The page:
What educators do during the summer: This one coordinates a cultural exchange program

By Jeffry Brotman, School to Career Transition Program Coordinator, Towson High School

Sunscreen and a good book are rarely in the equation when it comes to how I spend my summers.

Every year for the past four years, my multifaceted summer job has involved community outreach, teaching history and culture, planning day trips around the region and donning my proverbial “welcome to Baltimore” T-shirt  and Orioles hat for my role as a coordinator for a cultural exchange program for 15 students from Spain.

exchange programThis year’s group is from Barcelona, Spain’s second largest city, which is located in the fiercely-independent region of Catalonia. I can say that I certainly did not need to travel to Barcelona to get a feel for its people and culture. As with past groups, which have come from places like Salamanca, Madrid and Valladolid, this group has provided insights into a culture that is unique.

Switching gears away from my regular classroom routine has provided me with insights not just into other cultures, but my students, my teaching and my community.

There are always a few of my Grade 9 or 11 students who, when they hear about my program, are excited to step outside of their summer routine, host a student and, from time to time, accompany the exchange students and me on our trips to places like Washington, D.C., and New York.

I rarely get to see these students outside of my classroom, but watching them interact with the Spanish students whom they host, their families and even me has provided excellent insights into who they are as family members and citizens. It is certainly refreshing.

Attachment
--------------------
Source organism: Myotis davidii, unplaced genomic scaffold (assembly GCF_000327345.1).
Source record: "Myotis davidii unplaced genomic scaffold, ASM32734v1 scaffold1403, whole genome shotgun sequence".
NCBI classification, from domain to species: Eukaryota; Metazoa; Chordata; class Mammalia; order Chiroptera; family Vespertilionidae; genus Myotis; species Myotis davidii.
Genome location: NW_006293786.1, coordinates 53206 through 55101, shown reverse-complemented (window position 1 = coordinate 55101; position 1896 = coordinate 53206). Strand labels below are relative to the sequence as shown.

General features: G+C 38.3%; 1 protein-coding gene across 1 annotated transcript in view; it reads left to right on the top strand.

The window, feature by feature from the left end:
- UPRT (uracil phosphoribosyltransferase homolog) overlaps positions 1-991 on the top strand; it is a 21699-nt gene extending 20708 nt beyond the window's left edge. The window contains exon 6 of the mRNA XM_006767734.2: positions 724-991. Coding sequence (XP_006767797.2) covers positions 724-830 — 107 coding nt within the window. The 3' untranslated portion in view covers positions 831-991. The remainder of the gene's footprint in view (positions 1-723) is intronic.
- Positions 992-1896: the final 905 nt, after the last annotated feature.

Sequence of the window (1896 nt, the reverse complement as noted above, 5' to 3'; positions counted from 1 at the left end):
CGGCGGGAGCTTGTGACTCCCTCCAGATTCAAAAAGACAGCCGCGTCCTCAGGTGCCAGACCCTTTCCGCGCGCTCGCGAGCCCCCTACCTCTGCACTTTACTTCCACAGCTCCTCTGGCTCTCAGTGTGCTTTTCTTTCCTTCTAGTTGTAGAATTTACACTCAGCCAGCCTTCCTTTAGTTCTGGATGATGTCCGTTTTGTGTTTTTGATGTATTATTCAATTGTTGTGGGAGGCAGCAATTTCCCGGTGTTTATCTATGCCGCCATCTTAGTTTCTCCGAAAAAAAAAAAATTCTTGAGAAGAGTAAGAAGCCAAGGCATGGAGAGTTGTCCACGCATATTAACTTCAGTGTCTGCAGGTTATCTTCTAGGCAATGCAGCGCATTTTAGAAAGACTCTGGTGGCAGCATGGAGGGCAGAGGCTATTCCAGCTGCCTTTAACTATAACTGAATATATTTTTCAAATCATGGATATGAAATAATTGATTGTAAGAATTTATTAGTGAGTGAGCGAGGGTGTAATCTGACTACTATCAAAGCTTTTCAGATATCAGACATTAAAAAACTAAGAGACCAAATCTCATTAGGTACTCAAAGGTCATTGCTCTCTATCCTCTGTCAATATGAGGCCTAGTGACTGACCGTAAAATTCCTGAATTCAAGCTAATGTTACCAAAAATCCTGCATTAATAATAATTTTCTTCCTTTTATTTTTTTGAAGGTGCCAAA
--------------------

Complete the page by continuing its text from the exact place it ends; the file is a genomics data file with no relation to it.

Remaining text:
Ironically, this brief, one-month experience often affords me with more insights into the character of my students than what I learn of them during their 50-minute classes for the nine months of the school year.

What’s more, every year, the experience shows me that, no matter what country they are from, teenagers are the same; their actions, thoughts and attitudes are universal!

Furthermore, after all the hard work of recruiting host families and planning for classroom instruction, I am always reminded that no amount of bookwork can compare with hands on-learning. It is authentic and commits content to memory more effectively.

This year, as in years past, I prepped my Catalonian friends (to them, they are not Spanish, rather Catalonian) with a class session that focused on the history of Washington, D.C., its design and the importance of the monuments that dot its landscape. The lesson recipe always consists of insightful questions for critical thinking, a healthy portion of discussion and a dash of lecture. Even so, with all that preparation, students’ reactions to their D.C. experiences always trumps anything I can do or say to explain the historical and national importance of our nation’s capital. They will certainly remember walking to the White House and their impression of the iconic residence. “Really?” they always say. “It is the ‘White House,’ where the President stays? But it is so small!”

One thing is for sure, my experience as a coordinator, albeit not in a “tested area,” always provides me (and my students, Spanish and American) with memories and insights that broaden my understanding of the world, my community and my vocation.


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